Corot began his professional painting career at a pivotal time when romanticism and “glossy Salon realism” were at their pinnacle, and he, unfortunately, passed away during the peak of Impressionism. Nevertheless, he created the groundwork for Impressionism. He mentored two of the movement’s most influential painters, although never adopting the latter style, with his latter paintings, in particular, being less intensely chromatic and maintaining the Barbizon School’s gloom.
Building on the technique of plein air oil on canvas in the Roman Giunta was his first, perhaps his most significant, and enduring accomplishment. Thomas Jones, Pierre-Henri, and other early adopters had established this in the late 18th century, and Michallon received it before teaching and inspiring Jean Corot. He is a significant figure in landscape art, and his prodigious output references Neo-past Classicism while also foreshadowing Impressionism’s innovations in plein-air artwork.
An early visit to Rome and the surrounding region satisfied all of the young Corot’s dreams of the Mediterranean landscape. Fresh from his art school, he created hundreds of paintings and drawings during this period.
His portrayal of Rome
In 1825, famous Jean Baptiste painter made his first trip to Rome and fell in love with the place. Throughout his life, he would make several trips back, and his canvases of Rome perfectly caught the allure and spirit of the city.
Some of painter Jean Baptiste Corot’s well-known and cherished paintings are of Rome, and viewers are still enchanted by them today. A number of the most precise and realistic representations of Rome during the period may be seen in his paintings.
Rome is depicted in its entire splendor in Corot’s paintings, from the magnificent Colosseum to the busy alleys of the city center. Anybody interested in Rome’s art and culture should view these magnificent paintings.
In Jean Baptiste Camille Corot’s paintings, Rome is shown in a delicate, dreamy style. The settings have a peaceful air, and the colors are frequently subdued. This contrasts with other painters’ depictions of Rome, which are more colorful and vibrant. They offer a view of Rome that is occasionally hidden from view. These paintings provide a distinctive viewpoint on a city rich in culture and history.
View of Rome: Sant’Angelo The Bridge and Castel with the St. Peter’s Cupola
The groundwork for Impressionism was set by Corot, who painted this landscape on the River Tiber in a stunning plein air picture. Through this piece, we can see the unique Jean Baptiste Camille Corot painting style.
We can see the Sant’Angelo Bridge across the Tiber, St. Peter’s Basilica’s dome straight ahead, and the cylinder-shaped Castel Sant’Angelo to the right. Blue clouds in the left-hand corner of the sky are barely perceptible. However, sunshine illuminates the distant region, and we can see the fantastic use of color in depicting the sunlight feeling in the painting.
The river flows from the bottom right of the picture up and to the left, flowing underneath the bridge, which is somewhat to the left side of the paper’s center and is broad with a smooth, shiny surface. A group of large structures with eight to ten floors and dreary exteriors along the bank to the left side of the painting can be seen.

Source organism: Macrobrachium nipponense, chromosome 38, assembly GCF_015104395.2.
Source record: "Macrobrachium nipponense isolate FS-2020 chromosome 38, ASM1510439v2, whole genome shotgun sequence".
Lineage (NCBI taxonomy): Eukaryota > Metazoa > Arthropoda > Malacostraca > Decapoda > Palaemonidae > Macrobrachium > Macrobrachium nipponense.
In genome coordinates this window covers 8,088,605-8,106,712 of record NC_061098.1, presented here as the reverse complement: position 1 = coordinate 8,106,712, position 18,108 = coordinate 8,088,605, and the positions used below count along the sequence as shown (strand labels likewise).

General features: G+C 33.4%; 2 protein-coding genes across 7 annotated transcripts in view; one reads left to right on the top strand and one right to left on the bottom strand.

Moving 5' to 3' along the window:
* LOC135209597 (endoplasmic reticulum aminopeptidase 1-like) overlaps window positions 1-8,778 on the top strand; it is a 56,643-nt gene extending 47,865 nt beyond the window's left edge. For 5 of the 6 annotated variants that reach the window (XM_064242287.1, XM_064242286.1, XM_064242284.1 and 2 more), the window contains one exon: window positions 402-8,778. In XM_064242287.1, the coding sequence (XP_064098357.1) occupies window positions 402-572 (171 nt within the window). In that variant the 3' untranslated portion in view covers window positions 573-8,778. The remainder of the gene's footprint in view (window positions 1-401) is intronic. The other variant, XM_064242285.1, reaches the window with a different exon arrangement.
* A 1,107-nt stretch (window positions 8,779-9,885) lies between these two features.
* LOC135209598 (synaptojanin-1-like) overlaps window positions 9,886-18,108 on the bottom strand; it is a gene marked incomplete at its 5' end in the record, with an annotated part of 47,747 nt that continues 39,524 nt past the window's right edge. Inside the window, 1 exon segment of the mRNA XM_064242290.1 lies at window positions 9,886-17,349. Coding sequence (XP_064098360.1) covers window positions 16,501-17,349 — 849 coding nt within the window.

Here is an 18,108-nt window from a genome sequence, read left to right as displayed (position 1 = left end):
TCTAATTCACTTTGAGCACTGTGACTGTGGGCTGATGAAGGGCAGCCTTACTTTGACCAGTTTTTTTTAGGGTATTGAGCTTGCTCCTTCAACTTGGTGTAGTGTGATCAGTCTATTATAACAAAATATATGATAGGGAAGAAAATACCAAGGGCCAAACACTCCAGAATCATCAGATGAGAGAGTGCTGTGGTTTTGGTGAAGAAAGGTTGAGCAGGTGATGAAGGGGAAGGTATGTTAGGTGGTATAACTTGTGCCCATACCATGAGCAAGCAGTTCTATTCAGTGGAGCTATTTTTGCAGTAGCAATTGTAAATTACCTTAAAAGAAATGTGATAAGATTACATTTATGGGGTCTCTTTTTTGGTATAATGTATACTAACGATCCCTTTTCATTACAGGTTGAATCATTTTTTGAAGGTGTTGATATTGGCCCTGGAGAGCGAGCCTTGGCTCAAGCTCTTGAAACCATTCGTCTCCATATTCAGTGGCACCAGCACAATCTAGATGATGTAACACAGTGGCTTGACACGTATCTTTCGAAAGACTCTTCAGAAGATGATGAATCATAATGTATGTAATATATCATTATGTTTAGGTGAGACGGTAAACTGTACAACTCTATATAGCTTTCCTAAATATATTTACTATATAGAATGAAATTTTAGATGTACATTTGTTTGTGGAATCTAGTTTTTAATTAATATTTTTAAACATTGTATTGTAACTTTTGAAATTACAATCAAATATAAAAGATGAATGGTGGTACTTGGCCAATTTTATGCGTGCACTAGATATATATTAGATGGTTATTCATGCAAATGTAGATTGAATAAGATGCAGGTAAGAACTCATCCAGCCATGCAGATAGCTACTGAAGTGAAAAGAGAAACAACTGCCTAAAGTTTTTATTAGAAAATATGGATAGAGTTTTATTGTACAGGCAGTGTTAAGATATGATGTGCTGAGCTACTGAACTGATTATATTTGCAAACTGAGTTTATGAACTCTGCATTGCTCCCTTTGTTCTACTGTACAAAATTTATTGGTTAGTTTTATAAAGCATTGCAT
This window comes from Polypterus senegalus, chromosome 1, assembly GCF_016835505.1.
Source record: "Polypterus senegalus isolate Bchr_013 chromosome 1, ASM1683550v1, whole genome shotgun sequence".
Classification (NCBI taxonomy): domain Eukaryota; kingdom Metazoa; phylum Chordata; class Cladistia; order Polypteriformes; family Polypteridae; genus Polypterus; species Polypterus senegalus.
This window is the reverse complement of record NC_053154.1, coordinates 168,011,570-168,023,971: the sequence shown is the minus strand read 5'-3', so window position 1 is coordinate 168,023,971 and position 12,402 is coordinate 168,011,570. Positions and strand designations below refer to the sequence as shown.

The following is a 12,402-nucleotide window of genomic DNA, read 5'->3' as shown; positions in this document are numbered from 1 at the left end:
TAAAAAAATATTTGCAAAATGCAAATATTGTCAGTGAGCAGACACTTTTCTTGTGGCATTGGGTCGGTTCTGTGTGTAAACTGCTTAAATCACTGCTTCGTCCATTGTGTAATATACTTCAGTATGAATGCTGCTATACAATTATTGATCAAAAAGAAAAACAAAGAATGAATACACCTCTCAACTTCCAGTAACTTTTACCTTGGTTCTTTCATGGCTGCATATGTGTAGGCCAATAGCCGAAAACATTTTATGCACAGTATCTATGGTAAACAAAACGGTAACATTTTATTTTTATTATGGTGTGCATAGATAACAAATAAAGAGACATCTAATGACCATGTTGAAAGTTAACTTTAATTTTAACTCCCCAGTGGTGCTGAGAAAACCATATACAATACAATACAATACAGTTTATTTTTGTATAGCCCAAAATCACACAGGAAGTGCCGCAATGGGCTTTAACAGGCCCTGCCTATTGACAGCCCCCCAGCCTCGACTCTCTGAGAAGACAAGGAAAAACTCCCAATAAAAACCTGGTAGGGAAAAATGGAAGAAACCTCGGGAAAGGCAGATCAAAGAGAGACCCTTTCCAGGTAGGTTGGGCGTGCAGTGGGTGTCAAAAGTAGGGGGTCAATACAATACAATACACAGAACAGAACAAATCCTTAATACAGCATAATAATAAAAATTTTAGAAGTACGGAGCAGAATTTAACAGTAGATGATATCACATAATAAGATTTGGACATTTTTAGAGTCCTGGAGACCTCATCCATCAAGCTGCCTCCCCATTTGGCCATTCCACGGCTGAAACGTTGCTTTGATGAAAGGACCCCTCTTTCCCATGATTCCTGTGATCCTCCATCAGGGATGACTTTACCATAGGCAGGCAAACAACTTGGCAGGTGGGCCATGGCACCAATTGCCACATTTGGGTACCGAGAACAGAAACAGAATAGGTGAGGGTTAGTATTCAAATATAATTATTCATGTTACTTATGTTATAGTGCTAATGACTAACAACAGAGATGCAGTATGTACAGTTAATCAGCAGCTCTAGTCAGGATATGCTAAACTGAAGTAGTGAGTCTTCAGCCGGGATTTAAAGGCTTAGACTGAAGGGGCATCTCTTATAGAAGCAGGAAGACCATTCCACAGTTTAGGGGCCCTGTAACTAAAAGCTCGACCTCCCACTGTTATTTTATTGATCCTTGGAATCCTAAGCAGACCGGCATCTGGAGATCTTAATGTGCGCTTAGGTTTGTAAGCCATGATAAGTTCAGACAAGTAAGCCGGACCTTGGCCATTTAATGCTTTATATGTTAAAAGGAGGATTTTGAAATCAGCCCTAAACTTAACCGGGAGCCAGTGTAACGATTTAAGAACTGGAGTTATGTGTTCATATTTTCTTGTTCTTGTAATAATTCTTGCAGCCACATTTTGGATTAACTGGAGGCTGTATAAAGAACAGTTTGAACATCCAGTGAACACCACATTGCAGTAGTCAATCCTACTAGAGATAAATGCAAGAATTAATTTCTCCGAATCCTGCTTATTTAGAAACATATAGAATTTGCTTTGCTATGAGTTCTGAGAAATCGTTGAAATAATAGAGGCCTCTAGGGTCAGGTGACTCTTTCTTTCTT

Rubbish slopes are in front of them, and the bank in the background is shaded and gloomy. Then, finally, there is a tiny boat with a guy at each end, facing broadside and silhouetted between the edge of the trash and the left side of the bridge. The bridge features three complete arches; one can view the other bank, illuminated by the sun. At either end, a single, smaller arch is present.
The cupola of St. Peter’s, which has a smaller cupola on either side of its base, may be seen at the rear of one of the large structures behind the bridge and is located just to the left of the painting’s center.
The opposing bank makes a large stretch to the right edge from the bridge’s western end in the middle of the image. It is made up of grassy terraces and light dirt, and on its left side is the jutting end of the defenses surrounding the castle’s foundation.
Castel Sant’Angelo cylindrical fortified tower in the upper right corner, encircled by bolsters at the base of its thick walls and an overhanging balcony at its peak. A black monument of the Archangel Michael with his wings spread stands on a towering white pedestal above several buildings on the tower. Near the bottom of the castle is another little memorial.
The reflections of the footbridge and the surrounding structures, such as St. Peter’s, the fortifications on the opposing side, and Castel Sant’Angelo, on the river’s surface are slightly distorted. In addition, the artwork looks to have been done on plein air and is sloppy rather than beautifully completed. Nevertheless, this magnificent work is an excellent example of the beauty of Jean Baptiste’s art.
The quality of Corot’s early plein air paintings and his artistic progression is fantastic. After 1841, when the Impressionists began painting outside, oil paint was readily accessible in much more practical metal tubes. However, Corot did not have access to such comforts while he was in Italy since the paint was only available in little bladders, which were much less portable and messier to use.
In the 1820s, plein air oil painting was challenging, time-consuming, and perverse. Such excellent and emotive plein air paintings often need a great deal of skill, which allows the artist to swiftly and accurately sketch the subject the first time. Being able to perform so easily so young in his profession is a sign of tremendous technical competence and unique creative flair. We are lucky to have access to Corot’s magnificent and emotive artwork today.